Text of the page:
Jetpack the Story, Part 1 Init
“the freshest and the bestest ever stepped on the scene”
of robotics startups and other lifestyle companies. The motivation to write it up is to send a message to our past selves that would have helped to get a clear picture quickly on several occasions. Maybe this can be leveraged by other people too who are facing similar situations now or in the future.
In July 2019 a decade of weaving threads came together as a single piece when me and Matthias Kubisch founded the Berlin based robotics startup Jetpack Cognition Lab, Inc. as a Delaware, US corporation. We have come a long way to see this happen, and by overflow and inertia it took quite some time for me personally to realize the full importance of this formally inconspicuous step. The writing of the story is usually lagging behind reality by a few months.
We got to know each other few years back during our undergraduate studies. Later on both of us were pursuing a PhD in robotics at Humboldt-Universität zu Berlin and we intensified our discourse. Faced with economic necessities and career choices each one of us had independently developed a favor for the entrepreneurial path. Discussing that, it soon became clear that we were going to create some kind of robotics business together as the most attractive and even necessary perspective.
When my employment at HU ended in mid 2017, the pursuit of that idea jumped to a new level of intensity. Over the next two years we did a couple of experiments joining other startups to learn and try out some ideas about business development we had come up with.
After a wild ride packed with lessons from mid to end of 2018 we came into the new year fully committed and ballistic about building our own company from scratch. Only then we were finally convinced that we would easily be capable of running our own thing and in particular to handle all the business aspects of it. Next, we were out to spec the project and get us funded.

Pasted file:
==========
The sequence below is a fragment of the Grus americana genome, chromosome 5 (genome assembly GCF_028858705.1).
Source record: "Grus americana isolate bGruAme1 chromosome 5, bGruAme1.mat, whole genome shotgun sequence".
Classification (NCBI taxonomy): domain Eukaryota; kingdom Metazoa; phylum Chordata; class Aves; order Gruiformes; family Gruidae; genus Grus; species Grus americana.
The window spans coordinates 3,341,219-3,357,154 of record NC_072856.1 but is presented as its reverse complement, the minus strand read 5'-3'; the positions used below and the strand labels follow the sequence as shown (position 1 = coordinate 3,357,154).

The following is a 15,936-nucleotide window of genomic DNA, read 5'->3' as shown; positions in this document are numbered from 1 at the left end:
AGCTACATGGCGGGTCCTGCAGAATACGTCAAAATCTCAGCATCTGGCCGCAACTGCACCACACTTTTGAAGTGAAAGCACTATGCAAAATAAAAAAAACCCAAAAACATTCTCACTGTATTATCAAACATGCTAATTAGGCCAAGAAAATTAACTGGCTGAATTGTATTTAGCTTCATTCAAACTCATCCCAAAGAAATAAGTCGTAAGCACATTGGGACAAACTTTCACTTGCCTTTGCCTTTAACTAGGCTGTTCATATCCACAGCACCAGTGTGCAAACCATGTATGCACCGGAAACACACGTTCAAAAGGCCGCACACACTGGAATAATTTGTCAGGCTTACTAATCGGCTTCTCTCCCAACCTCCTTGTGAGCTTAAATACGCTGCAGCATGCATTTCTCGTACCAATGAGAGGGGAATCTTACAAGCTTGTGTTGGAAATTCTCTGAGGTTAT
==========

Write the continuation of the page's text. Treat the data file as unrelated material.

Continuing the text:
In the German research ecosystem the EXIST grant is a popular instrument to help scientists with entrepreneurial ambitions to transform their research into an innovation based business. It is a stipend to fund a team of three people for one year to develop an early business plan. We started out on that track and were busy working on our concept and deriving a grant proposal from that all through Q1/2019. As a team of two techies (at least on paper) we quickly faced the issue of having to have a business head on the team on order for the funding body to take our proposal serious.
In the course of writing up the concept we started to look at small funding tickets on the order of 10-50K. Funding of this order of magnitude can be received from several public initiates like the Prototype Fund in Germany, or from a respectable crowdfunding campaign. Microfunding can be observed as a larger trend in state of the art innovation culture. The clear advantage of small tickets is the large amount of psychological pressure it takes out for all parties involved. This greatly accelerates decisions by raising the confidence on the founder side and lower the risk on the investor side.
Sometime between Jan and Feb 2019 we got in touch with Thomas Schranz aka Tosh via our mutual connection and lead-investor-to-be Oskar Obereder. At the time Tosh was working on the magic fund, which was introduced to us as a microfund for technology and AI focussed startups. We started to integrate the option but were still fully committed to plan A, apply for the EXIST grant. We delayed our negotiations so we wouldn’t rule out downstream options in governmental funding programs by tainting the company with wild private investments. The plan was to keep the option open until the stipend would be granted to us and only then pull the plug and move forward.
how we were lucky with our investors and private funding overtook EXIST
We met up a few times with the private funding consortium during May and June 2019. Clearly remember one meeting where we ended up sitting in front of a Kreuzberg Späti near U Schlesisches Tor, getting infused by Tosh on most of the general ideas we later used to actually initialize and build the company. These episodes lead up to our screening by Oskar and Wendelin Weingartner in Feinkost Minutillo’s Biergarten in ACUD. The screening went reasonably well and we ended up with a solid handshake agreement on the scope and stakes of the project.
It was striking to get very positive feedback during these sessions and to receive quite bad one from the pre-evaluations of our grant application both at the same time. At this point we effortlessly made the decision to swap our options and to pursue private equity microfunding instead of the public program, simply for the pace and simplicity at which decisions can be made.
The handshake agreement on funding and building Jetpack is where part one ends. The story continues in part two which contains the record of the mechanics of incorporation and the first few steps after that. In part three we describe how the company was registered as a local business in Germany.